“From the very start the University made sure I had people looking out for me and people to go to,” she said. “I genuinely felt that people cared about me on a personal level. Coach Hall and the soccer team quickly became my family when the inevitable homesickness did kick in, but I felt so safe. The Woods became my home away from home.”
She took with her so many fond memories from her time at WWU, but one that stands out in particular took place on the pitch. During Henriksen’s freshman year, the Owls earned a spot in the American Midwest Conference championship game by defeating Park University in a thrilling contest, scoring the tying goal with 2.9 seconds left in the game to force overtime and then prevailing on penalty kicks.
“It was quite cold outside, but despite the weather it felt like the whole school had come out to Firley Field to watch and cheer us on,” Henriksen remembered. “We went into penalty kicks and I’ll never forget the feeling of running back after scoring and just celebrating. When we did finally put in the winning penalty kick, the crowd stormed the field! It was just one of those moments I’ll always cherish until my memory is gone.”
Henriksen was on track to graduate from The Woods in 2021 with a double major in Mathematics and Physics, but due to COVID was forced to graduate a year early in 2020. This meant missing out on a class she needed for her Physics degree, so she ended up with just a Bachelor’s degree in Math.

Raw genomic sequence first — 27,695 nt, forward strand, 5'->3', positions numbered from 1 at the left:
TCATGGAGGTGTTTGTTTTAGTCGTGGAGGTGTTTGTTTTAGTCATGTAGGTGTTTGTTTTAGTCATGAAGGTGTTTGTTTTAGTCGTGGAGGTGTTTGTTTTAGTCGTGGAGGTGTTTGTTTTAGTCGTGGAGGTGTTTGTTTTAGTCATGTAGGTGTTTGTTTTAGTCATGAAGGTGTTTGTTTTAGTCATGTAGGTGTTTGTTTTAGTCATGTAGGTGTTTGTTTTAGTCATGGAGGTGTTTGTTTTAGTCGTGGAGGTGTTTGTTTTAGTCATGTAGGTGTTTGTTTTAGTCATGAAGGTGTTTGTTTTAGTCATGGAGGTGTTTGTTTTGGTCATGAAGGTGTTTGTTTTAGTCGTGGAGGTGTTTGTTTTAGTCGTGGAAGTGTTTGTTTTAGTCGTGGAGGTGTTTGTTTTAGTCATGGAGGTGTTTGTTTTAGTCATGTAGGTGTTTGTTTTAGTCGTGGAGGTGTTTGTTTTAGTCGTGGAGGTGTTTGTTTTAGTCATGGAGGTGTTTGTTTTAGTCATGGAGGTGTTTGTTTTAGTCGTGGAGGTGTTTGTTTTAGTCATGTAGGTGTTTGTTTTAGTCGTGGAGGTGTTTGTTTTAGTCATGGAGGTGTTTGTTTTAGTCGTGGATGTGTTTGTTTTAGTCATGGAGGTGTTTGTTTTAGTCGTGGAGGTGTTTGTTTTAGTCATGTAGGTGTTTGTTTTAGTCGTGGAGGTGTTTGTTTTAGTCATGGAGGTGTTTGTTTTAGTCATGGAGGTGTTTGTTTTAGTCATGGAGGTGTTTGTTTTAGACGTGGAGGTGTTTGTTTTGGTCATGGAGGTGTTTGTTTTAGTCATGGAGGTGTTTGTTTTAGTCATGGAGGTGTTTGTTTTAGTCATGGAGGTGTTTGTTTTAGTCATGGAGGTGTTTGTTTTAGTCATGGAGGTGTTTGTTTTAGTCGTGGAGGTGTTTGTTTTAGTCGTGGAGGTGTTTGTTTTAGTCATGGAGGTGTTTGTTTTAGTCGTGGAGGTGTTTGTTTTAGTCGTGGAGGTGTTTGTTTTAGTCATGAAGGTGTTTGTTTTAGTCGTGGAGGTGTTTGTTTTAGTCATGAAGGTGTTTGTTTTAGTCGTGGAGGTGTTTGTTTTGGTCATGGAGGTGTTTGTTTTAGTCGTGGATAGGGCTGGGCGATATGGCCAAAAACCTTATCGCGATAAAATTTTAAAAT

Next up for Henriksen was a Master’s degree at the Norwegian University of Science and Technology (NTNU) where, unexpectedly, the William Woods connection continued to pay off.
“When I got in (to graduate school), I actually called Chris Schneider, my former advisor from William Woods, and he helped me out with subjects and in choosing a path forward,” she said. “I so appreciated this as at the time Norway was still very much locked down and it was hard to get any advising there. I think this is just one more testament to how I felt the faculty, staff and people of The Woods genuinely care.
This Spring she graduated from NTNU with her Master’s degree, which led to her first position, as a Cybersecurity consultant with Atea Norge AS, a leading supplier of IT infrastructure throughout northern Europe. Located in the company’s headquarters in the Norwegian capital of Oslo, she is excited to learn about how theoretical security that she has studied as a mathematician fits into the actual security we all use in our day-to-day computer life.
But before she embarked upon her exciting new career, Aurora Henriksen made the shrewd calculation, like any sound mathematician would, that revisiting her beloved William Woods one more time was something she longed and needed to do.
To go “home.” To get come closure on her William Woods experience. And to say thank you. “I have been fortunate to have so many people looking out for me and helping me to where I am today. Many of these people I met at William Woods and I feel so grateful. Coaches, professors, administrators, friends and so on – thank you – you know who you are!”